slumbering


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slum·ber

 (slŭm′bər)
v. slum·bered, slum·ber·ing, slum·bers
v.intr.
1. To sleep.
2. To be dormant or quiescent.
v.tr.
To pass (time) in sleep: slumbered the night away.
n.
1. Sleep.
2. A state of inactivity or dormancy.

[Middle English slumeren, slumberen, frequentative of slumen, to doze, probably from slume, light sleep, from Old English slūma.]

slum′ber·er n.
slum′ber·ing·ly adv.

slumbering

(ˈslʌmbərɪŋ)
adj
sleeping peacefullyquiescent or dormant
References in classic literature ?
The grey dawn came on, and the slumbering crew arose from the boat's bottom, and ere noon the dead whale was brought to the ship.
Was it not Fate, that, on this July midnight- Was it not Fate, (whose name is also Sorrow,) That bade me pause before that garden-gate, To breathe the incense of those slumbering roses?
When from dark error's subjugation My words of passionate exhortation Had wrenched thy fainting spirit free; And writhing prone in thine affliction Thou didst recall with malediction The vice that had encompassed thee: And when thy slumbering conscience, fretting By recollection's torturing flame, Thou didst reveal the hideous setting Of thy life's current ere I came: When suddenly I saw thee sicken, And weeping, hide thine anguished face, Revolted, maddened, horror-stricken, At memories of foul disgrace.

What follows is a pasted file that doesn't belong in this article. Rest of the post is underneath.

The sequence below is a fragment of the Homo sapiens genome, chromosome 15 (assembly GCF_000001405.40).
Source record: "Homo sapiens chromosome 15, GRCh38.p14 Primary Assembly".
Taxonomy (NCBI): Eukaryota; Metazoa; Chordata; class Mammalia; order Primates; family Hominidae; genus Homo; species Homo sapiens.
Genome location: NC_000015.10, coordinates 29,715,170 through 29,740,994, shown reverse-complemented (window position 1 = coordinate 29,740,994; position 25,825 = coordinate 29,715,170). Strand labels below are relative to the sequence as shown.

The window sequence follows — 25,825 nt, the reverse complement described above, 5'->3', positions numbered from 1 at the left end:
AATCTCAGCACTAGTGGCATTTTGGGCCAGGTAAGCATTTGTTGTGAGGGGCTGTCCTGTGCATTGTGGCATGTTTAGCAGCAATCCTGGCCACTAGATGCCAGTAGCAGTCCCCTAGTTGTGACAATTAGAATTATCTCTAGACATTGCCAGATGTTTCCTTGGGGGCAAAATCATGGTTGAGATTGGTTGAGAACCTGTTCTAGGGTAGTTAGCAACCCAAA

So, almost every twenty-four hours, when the watches of the night were set, and the band on deck sentinelled the slumbers of the band below; and when if a rope was to be hauled upon the forecastle, the sailors flung it not rudely down, as by day, but with some cautiousness dropt it to its place, for fear of disturbing their slumbering shipmates; when this sort of steady quietude would begin to prevail, habitually, the silent steersman would watch the cabin-scuttle; and ere long the old man would emerge, griping at the iron banister, to help his crippled way.
The age and weakness of the slumbering and unconscious Munro were indicated by signs too palpable to be mistaken.
Unless some particular festivity was going forward, the inmates of Marheyo's house retired to their mats rather early in the evening; but not for the night, since, after slumbering lightly for a while, they rose again, relit their tapers, partook of the third and last meal of the day, at which poee-poee alone was eaten, and then, after inhaling a narcotic whiff from a pipe of tobacco, disposed themselves for the great business of night, sleep.
To pace the echoing stones from hour to hour, counting the dull chimes of the clocks; to watch the lights twinkling in chamber windows, to think what happy forgetfulness each house shuts in; that here are children coiled together in their beds, here youth, here age, here poverty, here wealth, all equal in their sleep, and all at rest; to have nothing in common with the slumbering world around, not even sleep, Heaven's gift to all its creatures, and be akin to nothing but despair; to feel, by the wretched contrast with everything on every hand, more utterly alone and cast away than in a trackless desert; this is a kind of suffering, on which the rivers of great cities close full many a time, and which the solitude in crowds alone awakens.
But the slumbering duo are rudely awoken when Pete and James start to worry about baby Moses's temperature.
Beginning with the informative introduction 'The Slumbering Sphinx', this superbly organized and beautifully illustrated compendium is organized into four major sections: 'It's Alive
Researchers are eager to understand hibernation because it seems to protect slumbering animals from a variety of ills, including hypothermia, strokes, muscle atrophy, infections, and cancer--a defense that might someday be emulated in people.